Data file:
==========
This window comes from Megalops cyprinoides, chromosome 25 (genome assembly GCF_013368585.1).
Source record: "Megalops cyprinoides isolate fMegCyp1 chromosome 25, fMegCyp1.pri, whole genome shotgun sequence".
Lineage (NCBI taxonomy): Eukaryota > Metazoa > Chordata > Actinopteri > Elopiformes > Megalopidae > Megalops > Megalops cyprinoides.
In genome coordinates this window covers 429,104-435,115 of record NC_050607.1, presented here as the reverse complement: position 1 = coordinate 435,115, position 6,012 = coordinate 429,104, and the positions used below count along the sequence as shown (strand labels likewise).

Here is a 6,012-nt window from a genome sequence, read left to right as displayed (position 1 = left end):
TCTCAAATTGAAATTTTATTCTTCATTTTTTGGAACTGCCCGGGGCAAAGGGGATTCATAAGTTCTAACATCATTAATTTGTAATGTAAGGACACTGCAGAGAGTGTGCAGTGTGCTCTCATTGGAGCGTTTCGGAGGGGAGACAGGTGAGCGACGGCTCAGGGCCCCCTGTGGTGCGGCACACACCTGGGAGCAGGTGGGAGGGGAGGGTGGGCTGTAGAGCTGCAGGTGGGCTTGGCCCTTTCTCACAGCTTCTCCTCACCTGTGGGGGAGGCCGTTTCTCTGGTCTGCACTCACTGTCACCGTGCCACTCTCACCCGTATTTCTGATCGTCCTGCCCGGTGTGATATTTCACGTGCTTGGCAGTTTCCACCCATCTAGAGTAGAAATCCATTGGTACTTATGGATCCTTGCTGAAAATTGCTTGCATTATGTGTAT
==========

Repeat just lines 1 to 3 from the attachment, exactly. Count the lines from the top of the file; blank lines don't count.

This window comes from Megalops cyprinoides, chromosome 25 (genome assembly GCF_013368585.1).
Source record: "Megalops cyprinoides isolate fMegCyp1 chromosome 25, fMegCyp1.pri, whole genome shotgun sequence".
Lineage (NCBI taxonomy): Eukaryota > Metazoa > Chordata > Actinopteri > Elopiformes > Megalopidae > Megalops > Megalops cyprinoides.